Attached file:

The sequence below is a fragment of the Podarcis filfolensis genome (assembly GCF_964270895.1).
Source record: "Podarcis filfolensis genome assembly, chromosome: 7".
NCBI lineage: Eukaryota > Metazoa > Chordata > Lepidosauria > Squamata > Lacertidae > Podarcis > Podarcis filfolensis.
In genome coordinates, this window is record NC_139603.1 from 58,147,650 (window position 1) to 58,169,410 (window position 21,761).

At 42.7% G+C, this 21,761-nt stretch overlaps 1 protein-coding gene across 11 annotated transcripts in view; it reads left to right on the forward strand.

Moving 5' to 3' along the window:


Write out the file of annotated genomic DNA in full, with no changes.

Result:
The sequence below is a fragment of the Podarcis filfolensis genome (assembly GCF_964270895.1).
Source record: "Podarcis filfolensis genome assembly, chromosome: 7".
NCBI lineage: Eukaryota > Metazoa > Chordata > Lepidosauria > Squamata > Lacertidae > Podarcis > Podarcis filfolensis.
In genome coordinates, this window is record NC_139603.1 from 58,147,650 (window position 1) to 58,169,410 (window position 21,761).

At 42.7% G+C, this 21,761-nt stretch overlaps 1 protein-coding gene across 11 annotated transcripts in view; it reads left to right on the forward strand.

Moving 5' to 3' along the window: